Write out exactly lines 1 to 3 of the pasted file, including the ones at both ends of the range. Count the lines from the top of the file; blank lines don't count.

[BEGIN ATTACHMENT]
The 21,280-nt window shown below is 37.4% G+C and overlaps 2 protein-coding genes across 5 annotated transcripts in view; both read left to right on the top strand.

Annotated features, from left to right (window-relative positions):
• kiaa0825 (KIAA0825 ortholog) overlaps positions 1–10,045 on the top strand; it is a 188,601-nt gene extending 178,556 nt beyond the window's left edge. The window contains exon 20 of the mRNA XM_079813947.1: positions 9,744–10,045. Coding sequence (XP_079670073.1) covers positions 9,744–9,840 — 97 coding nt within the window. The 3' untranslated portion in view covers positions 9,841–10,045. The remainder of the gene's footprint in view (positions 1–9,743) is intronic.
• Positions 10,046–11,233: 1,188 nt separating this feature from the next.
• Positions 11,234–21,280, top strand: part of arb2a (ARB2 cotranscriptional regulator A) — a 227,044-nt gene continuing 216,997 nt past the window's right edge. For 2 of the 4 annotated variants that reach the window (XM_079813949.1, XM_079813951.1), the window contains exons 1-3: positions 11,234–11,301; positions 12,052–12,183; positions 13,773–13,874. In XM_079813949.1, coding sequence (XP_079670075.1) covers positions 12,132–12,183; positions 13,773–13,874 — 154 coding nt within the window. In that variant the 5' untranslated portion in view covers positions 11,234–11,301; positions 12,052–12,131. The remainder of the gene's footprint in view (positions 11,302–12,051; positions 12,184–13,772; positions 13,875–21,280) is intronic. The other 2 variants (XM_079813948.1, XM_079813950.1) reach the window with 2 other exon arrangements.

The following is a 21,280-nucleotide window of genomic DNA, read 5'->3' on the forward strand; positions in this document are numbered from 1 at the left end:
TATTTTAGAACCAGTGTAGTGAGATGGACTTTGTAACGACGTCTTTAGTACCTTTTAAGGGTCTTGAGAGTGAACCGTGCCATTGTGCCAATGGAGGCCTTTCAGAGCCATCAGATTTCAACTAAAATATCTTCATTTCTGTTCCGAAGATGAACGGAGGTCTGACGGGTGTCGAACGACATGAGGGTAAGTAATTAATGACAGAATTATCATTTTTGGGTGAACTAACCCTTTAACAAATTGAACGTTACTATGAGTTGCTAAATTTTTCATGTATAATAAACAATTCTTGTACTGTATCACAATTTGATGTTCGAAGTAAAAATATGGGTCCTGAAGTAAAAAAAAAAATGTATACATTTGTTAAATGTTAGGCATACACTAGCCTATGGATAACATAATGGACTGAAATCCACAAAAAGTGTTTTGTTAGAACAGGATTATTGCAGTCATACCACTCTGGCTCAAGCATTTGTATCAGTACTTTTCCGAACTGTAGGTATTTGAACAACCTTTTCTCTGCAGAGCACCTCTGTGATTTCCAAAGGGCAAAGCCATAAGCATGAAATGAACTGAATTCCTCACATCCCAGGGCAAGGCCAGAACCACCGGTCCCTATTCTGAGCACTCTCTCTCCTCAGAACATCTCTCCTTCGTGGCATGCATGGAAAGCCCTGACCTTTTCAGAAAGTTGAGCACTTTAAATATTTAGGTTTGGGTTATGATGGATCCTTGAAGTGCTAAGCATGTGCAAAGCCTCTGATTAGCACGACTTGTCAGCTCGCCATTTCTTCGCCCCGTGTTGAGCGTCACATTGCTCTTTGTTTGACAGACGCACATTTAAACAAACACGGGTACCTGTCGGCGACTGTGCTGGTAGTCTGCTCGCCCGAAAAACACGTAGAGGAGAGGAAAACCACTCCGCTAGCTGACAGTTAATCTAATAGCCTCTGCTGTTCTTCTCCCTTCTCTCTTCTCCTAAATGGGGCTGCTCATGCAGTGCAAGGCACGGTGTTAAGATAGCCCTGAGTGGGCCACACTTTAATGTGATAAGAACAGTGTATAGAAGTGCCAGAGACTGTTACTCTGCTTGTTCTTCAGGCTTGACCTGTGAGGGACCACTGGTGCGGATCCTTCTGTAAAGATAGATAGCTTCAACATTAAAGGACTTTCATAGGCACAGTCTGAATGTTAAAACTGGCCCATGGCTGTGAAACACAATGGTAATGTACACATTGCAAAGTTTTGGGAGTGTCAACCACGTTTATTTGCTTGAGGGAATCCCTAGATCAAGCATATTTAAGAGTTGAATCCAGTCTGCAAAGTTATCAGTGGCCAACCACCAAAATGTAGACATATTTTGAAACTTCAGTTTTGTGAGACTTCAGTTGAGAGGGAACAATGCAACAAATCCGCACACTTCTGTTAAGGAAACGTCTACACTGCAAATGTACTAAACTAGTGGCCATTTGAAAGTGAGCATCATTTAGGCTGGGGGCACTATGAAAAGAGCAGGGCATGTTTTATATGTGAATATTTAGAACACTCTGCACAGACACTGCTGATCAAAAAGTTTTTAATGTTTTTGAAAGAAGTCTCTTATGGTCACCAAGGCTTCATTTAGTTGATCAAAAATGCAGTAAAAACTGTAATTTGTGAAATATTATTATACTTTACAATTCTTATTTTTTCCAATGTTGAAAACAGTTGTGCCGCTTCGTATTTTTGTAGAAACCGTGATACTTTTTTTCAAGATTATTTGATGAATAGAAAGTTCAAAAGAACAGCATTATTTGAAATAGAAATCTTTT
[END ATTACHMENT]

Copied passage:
The 21,280-nt window shown below is 37.4% G+C and overlaps 2 protein-coding genes across 5 annotated transcripts in view; both read left to right on the top strand.

Annotated features, from left to right (window-relative positions):
• kiaa0825 (KIAA0825 ortholog) overlaps positions 1–10,045 on the top strand; it is a 188,601-nt gene extending 178,556 nt beyond the window's left edge. The window contains exon 20 of the mRNA XM_079813947.1: positions 9,744–10,045. Coding sequence (XP_079670073.1) covers positions 9,744–9,840 — 97 coding nt within the window. The 3' untranslated portion in view covers positions 9,841–10,045. The remainder of the gene's footprint in view (positions 1–9,743) is intronic.